An American Editor

November 11, 2013

Four Questions & Jargon

Every editor has to deal with jargon, because every form of writing has jargon designed to speak to the author’s audience. The question that editors need to resolve is this: Should I delete jargon? Today’s guest essayist, Erin Brenner, tackles the question by asking four questions about the jargon and its use.

Erin Brenner is the editor of the Copyediting newsletter and the owner of Right Touch Editing. You can follow her on Twitter. Erin is a guest presenter at various conferences on topics of interest to freelancers.


Before Deleting Jargon, Ask These Four Questions

by Erin Brenner

Copyeditors are trained to spot jargon. We’re taught to see it as obscuring meaning, as something designed to keep readers out, so delete it we must. Yet jargon can be helpful as well. For those familiar with it, jargon can provide a concise way to say something.

Instead of automatically deleting jargon, we should be considering whether it’s helpful to the reader.

How do you do that? Let me show you.

Ask Four Simple Questions

While editing the newsletter recently, I came across three jargon terms in an article about email discussion lists by Katharine O’Moore-Klopf: listmate, onlist, and offlist. I’ve been participating in such discussion lists for a long time, so I didn’t even blink at the terms.

But one of my copyeditors, Andy Johnson, did. Given that the article is aimed at folks who don’t currently participate in discussion lists or boards, would those readers understand the terms?

Johnson knows that jargon must be helpful to readers or be removed—just like every other word in a manuscript. To determine whether the terms are helpful, I apply a list of questions I wrote for deciding whether to use a neologism in a manuscript:

  • Does the word in question mean what the author intends it to mean?
  • Does the word fit the style and tone of the text?
  • Will any connotations of the word inhibit the author’s intended message?
  • Will the audience understand what the author means by this word?

In this situation, O’Moore-Klopf was using the terms correctly. They fit well within the piece, and there were no connotations of the terms to inhibit meaning. The problem was whether the audience would understand the terms. The article was targeting readers who don’t currently participate in discussion lists, remember.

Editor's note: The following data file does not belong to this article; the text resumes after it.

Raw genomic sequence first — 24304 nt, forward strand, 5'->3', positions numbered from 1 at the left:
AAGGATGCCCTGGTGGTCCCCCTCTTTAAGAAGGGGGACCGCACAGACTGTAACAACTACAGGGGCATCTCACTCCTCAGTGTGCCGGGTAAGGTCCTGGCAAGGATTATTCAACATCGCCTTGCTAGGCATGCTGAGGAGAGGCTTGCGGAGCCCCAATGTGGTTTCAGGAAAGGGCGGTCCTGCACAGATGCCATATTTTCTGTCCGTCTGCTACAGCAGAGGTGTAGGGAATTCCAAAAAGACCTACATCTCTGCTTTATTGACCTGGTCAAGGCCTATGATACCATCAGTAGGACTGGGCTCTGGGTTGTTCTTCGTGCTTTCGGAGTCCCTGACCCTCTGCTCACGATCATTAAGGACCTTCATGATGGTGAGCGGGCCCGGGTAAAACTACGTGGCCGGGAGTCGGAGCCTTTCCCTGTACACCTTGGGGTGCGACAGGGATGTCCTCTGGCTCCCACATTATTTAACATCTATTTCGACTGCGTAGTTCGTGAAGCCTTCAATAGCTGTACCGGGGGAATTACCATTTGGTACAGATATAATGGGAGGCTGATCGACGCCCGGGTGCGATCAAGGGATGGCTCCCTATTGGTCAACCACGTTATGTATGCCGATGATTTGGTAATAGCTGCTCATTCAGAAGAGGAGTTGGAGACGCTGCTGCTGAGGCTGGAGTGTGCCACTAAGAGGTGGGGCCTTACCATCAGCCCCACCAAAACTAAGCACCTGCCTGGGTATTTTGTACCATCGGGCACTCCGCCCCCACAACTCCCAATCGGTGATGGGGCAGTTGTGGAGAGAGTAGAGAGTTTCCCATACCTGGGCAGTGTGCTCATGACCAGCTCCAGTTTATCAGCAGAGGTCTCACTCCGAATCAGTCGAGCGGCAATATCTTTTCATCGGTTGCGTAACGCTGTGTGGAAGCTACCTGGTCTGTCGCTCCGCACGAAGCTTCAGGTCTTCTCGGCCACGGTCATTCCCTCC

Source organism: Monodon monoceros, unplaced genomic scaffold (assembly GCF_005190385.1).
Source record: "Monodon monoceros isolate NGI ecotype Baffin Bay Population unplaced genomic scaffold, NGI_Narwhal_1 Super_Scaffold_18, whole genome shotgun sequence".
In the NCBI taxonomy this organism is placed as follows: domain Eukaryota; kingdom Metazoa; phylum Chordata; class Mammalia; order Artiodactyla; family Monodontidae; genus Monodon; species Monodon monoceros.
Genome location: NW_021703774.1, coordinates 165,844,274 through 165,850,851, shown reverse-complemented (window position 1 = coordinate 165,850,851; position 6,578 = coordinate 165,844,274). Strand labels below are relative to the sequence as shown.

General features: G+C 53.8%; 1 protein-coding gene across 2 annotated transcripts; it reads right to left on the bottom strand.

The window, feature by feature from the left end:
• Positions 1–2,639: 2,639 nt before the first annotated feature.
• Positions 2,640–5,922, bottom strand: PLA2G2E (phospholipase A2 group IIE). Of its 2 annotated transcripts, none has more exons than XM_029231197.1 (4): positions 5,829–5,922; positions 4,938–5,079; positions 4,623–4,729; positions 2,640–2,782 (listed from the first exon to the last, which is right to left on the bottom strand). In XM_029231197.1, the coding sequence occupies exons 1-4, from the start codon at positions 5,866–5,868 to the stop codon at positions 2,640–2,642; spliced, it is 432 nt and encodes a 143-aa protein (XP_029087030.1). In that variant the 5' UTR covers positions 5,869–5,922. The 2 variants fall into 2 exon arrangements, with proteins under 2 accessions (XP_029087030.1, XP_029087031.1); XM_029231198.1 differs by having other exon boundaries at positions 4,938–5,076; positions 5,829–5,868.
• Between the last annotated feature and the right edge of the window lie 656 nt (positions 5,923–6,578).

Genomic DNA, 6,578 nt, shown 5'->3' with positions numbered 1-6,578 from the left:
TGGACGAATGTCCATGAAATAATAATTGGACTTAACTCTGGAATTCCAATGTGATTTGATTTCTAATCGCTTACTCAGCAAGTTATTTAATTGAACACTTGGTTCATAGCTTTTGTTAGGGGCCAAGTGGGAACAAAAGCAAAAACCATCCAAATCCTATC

We could determine whether there would be readers who wouldn’t understand the jargon by determining how well known the jargon was outside of discussion lists. I started my search for these words:

  1. In several dictionaries. No results.
  2. In the Corpus of Contemporary American English. Zip.
  3. On Google. Now I had a few results:

a. listmate: There is some list management software called ListMate that grabs most of the first few results pages; about four pages in, I found one result that was in the subject line of a Yahoo Group message.

b. onlist: Results included social media handles and program commands. They also included some descriptions of activity on a list (as opposed to off it).

c. offlist: This term had the best results. It appears in Wiktionary, a Minecraft forum, and discussion comments. It’s also as a tag on Instagram and Pinterest.

By this point, I had a fair idea that these terms weren’t used much, if at all, outside of discussion lists. Still, I checked one more place, Google Books, and came up with a few accurate results. Most were books about discussion lists or marketing; one was on relationships in the digital world. Another was a book about language usage in a specific culture, while another was a fiction book set in the modern day.

Given that the terms were not often found in the mainstream, I hesitated to use them. Listmate seemed self-explanatory once the idea of discussion list had been introduced. Onlist and offlist were less clear; although our readers are intelligent and could parse out the meaning, we’d be making them work for it. Could we say the same thing without those terms?